We want to increase opportunities for people from every background.
Strathclyde selects our students based on merit, potential, and the ability to benefit from the education we offer. We look for more than just your grades. We consider the circumstances of your education and will make lower offers to certain applicants as a result.
Degree preparation course for international students
We offer international students (non-EU/UK) who do not meet the academic entry requirements for an undergraduate degree at Strathclyde the option of completing an Undergraduate Foundation year programme at the University of Strathclyde International Study Centre.
Upon successful completion, you'll be able to progress to this degree course at the University of Strathclyde.
We've a thriving international community with students coming here to study from over 140 countries across the world. Find out all you need to know about studying in Glasgow at Strathclyde and hear from students about their experiences.Visit our international students' section
Fees & funding
All fees quoted are for full-time courses and per academic year unless stated otherwise.
Fees may be subject to updates to maintain accuracy. Tuition fees will be notified in your offer letter.
All fees are in £ sterling, unless otherwise stated, and may be subject to revision.
Annual revision of fees
Students on programmes of study of more than one year should be aware that tuition fees are revised annually and may increase in subsequent years of study. Annual increases will generally reflect UK inflation rates and increases to programme delivery costs.
Fees for students who meet the relevant residence requirements in Scotland are subject to confirmation by the Scottish Funding Council. Scottish undergraduate students undertaking an exchange for a semester/year will continue to pay their normal tuition fees at Strathclyde and will not be charged fees by the overseas institution.
|England, Wales & Northern Ireland|
Assuming no change in fees policy over the period, the total amount payable by undergraduate students will be capped. For students commencing study in 2024/25, this is capped at £27,750 (with the exception of the MPharm and integrated Masters programmes), MPharm students pay £9,250 for each of the four years. Students studying on integrated Masters degree programmes pay an additional £9,250 for the Masters year with the exception of those undertaking a full-year industrial placement where a separate placement fee will apply.
|University preparation programme fees|
International students can find out more about the costs and payments of studying a university preparation programme at the University of Strathclyde International Study Centre.
There is no charge for lecture notes or equipment. Students are supplied with 500 free print units - but must purchase any additional units. However, most coursework is submitted electronically.
Books are recommended, but not a compulsory purchase. The department ensures that the University library is stocked with copies of textbooks.
International students may have associated visa and immigration costs. Please see student visa guidance for more information.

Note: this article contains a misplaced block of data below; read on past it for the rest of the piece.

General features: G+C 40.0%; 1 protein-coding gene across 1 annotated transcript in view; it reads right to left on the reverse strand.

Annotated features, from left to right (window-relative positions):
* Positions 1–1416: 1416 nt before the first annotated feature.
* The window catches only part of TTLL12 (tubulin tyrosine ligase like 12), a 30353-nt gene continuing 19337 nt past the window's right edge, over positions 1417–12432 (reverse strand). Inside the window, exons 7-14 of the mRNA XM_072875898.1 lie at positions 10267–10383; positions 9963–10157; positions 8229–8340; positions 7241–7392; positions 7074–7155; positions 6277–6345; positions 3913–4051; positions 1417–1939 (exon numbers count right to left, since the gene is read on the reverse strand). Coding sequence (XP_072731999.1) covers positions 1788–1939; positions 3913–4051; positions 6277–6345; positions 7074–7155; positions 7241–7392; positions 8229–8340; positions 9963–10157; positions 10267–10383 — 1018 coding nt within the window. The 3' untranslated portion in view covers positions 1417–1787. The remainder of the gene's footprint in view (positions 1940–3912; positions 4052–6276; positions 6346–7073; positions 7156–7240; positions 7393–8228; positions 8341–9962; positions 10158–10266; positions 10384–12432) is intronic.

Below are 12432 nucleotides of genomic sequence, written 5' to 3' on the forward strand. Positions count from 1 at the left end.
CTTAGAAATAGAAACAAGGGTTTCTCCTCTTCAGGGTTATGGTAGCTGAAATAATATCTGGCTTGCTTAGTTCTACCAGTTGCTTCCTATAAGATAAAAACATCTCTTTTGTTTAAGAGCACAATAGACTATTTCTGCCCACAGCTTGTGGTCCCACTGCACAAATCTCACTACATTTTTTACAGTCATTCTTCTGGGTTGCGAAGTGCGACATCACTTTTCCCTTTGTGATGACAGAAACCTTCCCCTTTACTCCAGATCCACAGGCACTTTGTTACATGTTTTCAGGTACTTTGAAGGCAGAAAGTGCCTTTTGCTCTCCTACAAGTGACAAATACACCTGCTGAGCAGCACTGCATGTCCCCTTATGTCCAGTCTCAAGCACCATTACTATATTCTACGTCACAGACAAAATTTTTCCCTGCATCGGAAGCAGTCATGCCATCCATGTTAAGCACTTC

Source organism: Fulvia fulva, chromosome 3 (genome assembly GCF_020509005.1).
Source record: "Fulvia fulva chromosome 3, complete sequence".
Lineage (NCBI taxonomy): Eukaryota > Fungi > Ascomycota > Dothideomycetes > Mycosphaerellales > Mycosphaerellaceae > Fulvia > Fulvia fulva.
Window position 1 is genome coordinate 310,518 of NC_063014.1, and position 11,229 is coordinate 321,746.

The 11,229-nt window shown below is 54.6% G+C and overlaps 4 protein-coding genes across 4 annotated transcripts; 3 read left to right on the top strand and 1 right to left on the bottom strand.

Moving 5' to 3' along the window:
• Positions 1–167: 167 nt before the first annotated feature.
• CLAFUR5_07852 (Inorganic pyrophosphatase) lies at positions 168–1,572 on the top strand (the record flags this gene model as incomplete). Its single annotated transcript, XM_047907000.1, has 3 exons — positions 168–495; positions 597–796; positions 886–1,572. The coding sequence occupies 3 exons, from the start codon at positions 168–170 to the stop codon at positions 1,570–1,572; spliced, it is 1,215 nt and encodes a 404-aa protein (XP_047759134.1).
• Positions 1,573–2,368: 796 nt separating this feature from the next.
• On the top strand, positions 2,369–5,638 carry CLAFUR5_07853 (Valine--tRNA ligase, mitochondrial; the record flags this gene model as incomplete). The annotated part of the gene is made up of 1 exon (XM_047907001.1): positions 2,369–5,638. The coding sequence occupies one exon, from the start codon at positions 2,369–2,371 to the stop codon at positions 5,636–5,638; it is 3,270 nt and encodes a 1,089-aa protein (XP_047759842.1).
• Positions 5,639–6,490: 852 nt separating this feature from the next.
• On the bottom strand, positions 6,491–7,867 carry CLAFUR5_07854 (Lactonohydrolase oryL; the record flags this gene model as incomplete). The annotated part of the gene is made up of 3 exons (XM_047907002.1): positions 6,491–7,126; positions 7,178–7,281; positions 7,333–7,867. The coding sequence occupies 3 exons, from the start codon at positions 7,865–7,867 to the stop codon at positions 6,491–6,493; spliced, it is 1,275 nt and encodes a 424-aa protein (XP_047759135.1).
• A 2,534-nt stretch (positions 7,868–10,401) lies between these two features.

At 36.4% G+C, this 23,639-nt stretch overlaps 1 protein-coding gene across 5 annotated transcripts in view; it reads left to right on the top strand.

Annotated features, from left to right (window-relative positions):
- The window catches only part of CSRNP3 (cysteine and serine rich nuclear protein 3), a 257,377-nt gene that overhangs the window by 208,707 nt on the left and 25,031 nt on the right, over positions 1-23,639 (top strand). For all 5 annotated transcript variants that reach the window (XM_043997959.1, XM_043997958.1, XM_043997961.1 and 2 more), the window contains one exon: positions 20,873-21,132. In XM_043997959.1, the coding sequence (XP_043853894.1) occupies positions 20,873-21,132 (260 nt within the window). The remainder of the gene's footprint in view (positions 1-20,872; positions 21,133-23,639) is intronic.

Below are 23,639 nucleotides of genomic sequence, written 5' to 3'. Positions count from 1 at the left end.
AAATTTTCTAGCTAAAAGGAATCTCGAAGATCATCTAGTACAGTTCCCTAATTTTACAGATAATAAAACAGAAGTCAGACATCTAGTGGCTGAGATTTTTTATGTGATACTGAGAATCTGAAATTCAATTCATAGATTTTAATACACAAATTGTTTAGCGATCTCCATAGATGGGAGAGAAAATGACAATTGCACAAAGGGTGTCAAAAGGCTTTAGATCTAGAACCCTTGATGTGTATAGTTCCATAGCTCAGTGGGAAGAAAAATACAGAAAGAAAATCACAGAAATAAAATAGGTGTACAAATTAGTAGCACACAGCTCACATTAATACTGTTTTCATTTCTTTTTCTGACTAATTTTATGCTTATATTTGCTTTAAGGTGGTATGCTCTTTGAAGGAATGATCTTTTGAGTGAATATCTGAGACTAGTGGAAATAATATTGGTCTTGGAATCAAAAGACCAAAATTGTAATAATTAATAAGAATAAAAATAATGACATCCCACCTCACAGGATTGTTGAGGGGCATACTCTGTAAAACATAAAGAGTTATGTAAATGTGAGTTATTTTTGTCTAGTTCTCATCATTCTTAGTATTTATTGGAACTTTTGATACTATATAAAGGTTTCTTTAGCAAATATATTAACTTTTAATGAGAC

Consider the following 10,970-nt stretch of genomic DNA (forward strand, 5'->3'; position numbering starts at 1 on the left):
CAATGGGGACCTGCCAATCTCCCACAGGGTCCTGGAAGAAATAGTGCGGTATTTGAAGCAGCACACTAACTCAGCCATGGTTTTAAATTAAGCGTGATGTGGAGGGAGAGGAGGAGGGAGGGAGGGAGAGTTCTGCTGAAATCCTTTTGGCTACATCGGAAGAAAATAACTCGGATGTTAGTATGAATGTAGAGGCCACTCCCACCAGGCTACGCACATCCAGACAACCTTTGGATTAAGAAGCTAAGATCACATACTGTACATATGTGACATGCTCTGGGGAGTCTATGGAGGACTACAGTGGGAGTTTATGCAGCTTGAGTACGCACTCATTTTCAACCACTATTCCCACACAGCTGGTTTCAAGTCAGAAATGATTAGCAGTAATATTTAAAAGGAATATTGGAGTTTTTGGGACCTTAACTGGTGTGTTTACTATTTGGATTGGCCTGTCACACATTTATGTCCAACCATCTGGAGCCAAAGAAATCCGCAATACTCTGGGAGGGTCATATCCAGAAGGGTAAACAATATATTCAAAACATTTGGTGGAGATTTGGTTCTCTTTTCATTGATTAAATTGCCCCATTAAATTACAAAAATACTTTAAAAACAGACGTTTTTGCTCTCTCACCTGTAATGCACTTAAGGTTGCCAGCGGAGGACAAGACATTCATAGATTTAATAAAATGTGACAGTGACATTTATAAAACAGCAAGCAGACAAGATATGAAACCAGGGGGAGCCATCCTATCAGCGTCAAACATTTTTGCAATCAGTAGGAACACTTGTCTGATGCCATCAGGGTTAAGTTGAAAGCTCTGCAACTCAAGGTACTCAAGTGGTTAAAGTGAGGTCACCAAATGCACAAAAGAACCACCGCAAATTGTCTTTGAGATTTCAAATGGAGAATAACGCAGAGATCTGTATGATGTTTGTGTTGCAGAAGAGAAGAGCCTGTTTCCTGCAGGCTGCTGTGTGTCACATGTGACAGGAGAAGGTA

Please note: All fees shown are annual and may be subject to an increase each year. Find out more about fees.
How can I fund my studies?
Students from Scotland
Fees for students who meet the relevant residence requirements in Scotland, you may be able to apply to the Student Award Agency Scotland (SAAS) to have your tuition fees paid by the Scottish government. Scottish students may also be eligible for a bursary and loan to help cover living costs while at University.
Students from England, Wales & Northern Ireland
We have a generous package of bursaries on offer for students from England, Northern Ireland and Wales:
You don’t need to make a separate application for these. When your place is confirmed at Strathclyde, we’ll assess your eligibility. Have a look at our scholarship search for any more funding opportunities.
We have a number of scholarships available to international students. Take a look at our scholarship search to find out more.
Demand for our computer science graduates is high and employment opportunities are varied, with good earning potential. You can choose from a career in software development, consultancy and business analysis.
Career opportunities are not limited to technology. The problem solving, creative and personal skills, you’ll develop are of benefit in their own right and much sought after by employers in other industries.
Chris' graduate story
In the video below, Computer Science graduate Chris Lawlor explains how a final-year project helped him start his own business:
How much will I earn?
According to figures from the DLHE survey, the average UK salary across the regions for computer science and IT subjects the range was £16,880 to £29,690. The upper range exceeds that for all full-time first degree graduates, which was £18,615 to £22,785.
With experience, web developers can earn up to £38,500, software engineers up to £49,000, while project managers can earn up to £75,000.*
*Information is intended only as a guide
The people I've met have been fantastic! From my fellow students to lecturers, the people have made my time here at Strathclyde. The lecturers are friendly and approachable, always on-hand to help! I've enjoyed the diverse range of classes from learning Java and C to developing mobile apps and complex algorithms.
Computer Science (1 year entry)
Start date: Sep 2024
Computer Science (1 year entry)
Computer Science (2 year entry)
Start date: Sep 2024
Computer Science (2 year entry)